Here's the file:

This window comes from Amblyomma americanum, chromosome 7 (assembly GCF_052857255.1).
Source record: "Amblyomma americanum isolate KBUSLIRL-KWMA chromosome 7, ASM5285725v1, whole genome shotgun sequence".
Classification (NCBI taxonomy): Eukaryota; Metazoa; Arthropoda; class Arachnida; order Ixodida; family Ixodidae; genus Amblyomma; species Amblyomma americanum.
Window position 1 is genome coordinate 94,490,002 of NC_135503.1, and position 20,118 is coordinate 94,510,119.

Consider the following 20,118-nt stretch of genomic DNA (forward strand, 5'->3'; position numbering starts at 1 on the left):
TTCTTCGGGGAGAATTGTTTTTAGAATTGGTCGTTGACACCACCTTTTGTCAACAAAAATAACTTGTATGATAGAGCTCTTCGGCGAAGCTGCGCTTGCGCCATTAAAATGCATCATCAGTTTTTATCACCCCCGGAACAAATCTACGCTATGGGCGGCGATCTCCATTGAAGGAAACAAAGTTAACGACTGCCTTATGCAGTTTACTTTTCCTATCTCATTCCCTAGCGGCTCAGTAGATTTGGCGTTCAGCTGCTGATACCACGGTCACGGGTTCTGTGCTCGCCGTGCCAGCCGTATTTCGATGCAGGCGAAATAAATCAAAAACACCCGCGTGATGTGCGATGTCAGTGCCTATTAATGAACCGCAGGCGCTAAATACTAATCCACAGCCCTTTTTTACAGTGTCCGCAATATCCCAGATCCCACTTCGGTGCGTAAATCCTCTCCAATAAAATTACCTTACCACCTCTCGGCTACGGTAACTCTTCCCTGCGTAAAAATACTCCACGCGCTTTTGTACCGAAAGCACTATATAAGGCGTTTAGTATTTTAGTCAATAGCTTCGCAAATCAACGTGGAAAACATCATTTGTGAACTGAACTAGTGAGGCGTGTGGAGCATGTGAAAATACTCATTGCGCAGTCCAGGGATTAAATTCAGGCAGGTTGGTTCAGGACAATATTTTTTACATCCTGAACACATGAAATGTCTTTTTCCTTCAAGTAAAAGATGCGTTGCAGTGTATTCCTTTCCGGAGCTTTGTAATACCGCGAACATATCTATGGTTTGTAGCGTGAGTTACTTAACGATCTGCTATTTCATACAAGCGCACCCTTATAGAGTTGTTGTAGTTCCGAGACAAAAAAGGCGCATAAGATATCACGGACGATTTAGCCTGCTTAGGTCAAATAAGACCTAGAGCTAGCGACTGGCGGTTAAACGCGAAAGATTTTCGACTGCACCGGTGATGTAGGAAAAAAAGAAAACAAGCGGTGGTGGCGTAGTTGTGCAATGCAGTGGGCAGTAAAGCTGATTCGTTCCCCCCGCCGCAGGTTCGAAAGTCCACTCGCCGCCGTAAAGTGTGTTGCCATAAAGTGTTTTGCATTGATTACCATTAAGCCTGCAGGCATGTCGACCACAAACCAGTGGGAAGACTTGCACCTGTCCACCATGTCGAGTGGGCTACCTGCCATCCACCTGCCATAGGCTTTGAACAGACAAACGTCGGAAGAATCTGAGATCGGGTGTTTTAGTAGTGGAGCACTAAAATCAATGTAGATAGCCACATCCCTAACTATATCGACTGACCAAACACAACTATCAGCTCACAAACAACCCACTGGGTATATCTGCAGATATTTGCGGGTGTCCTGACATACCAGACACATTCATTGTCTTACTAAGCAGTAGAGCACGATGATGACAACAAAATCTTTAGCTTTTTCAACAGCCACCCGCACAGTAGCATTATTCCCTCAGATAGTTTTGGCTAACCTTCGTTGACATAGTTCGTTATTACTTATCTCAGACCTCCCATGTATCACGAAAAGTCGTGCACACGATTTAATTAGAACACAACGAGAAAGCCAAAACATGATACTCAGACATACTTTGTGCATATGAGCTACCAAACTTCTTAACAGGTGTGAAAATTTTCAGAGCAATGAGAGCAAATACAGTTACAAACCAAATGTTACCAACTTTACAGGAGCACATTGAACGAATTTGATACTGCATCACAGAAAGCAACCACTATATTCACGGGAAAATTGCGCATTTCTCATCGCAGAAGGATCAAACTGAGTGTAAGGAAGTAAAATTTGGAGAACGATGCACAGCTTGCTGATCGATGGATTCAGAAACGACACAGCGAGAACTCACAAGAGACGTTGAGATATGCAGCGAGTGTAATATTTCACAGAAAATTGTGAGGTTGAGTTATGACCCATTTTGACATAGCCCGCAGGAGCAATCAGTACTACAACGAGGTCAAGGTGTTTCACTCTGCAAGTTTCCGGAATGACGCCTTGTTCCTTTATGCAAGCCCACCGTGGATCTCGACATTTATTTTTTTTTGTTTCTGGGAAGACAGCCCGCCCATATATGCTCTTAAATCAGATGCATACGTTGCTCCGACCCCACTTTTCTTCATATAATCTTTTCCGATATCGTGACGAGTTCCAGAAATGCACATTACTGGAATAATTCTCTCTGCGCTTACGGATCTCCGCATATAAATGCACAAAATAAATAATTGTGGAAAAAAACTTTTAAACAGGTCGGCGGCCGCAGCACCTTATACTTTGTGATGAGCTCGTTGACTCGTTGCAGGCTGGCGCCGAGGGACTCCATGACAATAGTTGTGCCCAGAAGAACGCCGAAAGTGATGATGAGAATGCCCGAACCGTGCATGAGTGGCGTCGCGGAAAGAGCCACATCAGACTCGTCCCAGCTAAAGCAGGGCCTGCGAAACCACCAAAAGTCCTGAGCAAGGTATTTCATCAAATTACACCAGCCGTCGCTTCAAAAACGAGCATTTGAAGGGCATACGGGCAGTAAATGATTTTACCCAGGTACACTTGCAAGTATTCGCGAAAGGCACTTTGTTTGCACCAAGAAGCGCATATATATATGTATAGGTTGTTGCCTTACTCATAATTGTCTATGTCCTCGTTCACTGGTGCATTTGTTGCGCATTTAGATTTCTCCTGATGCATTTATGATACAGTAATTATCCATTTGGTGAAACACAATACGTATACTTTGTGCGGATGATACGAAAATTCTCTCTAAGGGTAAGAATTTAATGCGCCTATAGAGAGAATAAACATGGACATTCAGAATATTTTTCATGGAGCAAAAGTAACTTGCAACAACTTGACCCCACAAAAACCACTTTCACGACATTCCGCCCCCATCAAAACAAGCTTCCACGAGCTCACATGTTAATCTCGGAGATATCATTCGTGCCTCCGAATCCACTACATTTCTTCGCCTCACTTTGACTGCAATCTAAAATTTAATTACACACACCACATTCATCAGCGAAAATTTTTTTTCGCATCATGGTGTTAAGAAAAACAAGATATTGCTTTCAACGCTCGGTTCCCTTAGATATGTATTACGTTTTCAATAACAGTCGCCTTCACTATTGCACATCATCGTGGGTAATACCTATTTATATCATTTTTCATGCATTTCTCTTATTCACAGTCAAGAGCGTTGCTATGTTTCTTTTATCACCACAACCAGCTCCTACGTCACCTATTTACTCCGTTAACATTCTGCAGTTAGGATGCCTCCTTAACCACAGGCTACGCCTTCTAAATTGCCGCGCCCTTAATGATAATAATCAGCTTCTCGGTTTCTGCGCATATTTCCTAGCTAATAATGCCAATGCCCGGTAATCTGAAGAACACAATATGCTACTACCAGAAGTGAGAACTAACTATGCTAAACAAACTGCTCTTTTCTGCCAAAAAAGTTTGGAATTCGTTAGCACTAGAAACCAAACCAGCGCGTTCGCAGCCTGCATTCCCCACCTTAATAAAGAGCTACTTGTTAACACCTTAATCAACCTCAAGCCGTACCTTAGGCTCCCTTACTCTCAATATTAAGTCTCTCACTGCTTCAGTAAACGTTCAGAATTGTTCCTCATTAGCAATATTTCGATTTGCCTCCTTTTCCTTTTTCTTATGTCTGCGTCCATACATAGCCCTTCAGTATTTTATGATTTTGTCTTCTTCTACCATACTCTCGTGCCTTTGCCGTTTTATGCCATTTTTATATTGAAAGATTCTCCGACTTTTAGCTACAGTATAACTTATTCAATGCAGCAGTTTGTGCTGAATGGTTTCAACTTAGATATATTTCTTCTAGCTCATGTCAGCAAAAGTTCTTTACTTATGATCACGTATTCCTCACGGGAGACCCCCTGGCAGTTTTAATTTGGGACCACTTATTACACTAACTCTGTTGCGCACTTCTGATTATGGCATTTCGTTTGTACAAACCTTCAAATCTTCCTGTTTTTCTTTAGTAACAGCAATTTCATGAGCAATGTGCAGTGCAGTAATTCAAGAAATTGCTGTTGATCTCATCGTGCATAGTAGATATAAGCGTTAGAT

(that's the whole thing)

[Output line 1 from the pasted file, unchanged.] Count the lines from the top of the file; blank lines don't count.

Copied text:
This window comes from Amblyomma americanum, chromosome 7 (assembly GCF_052857255.1).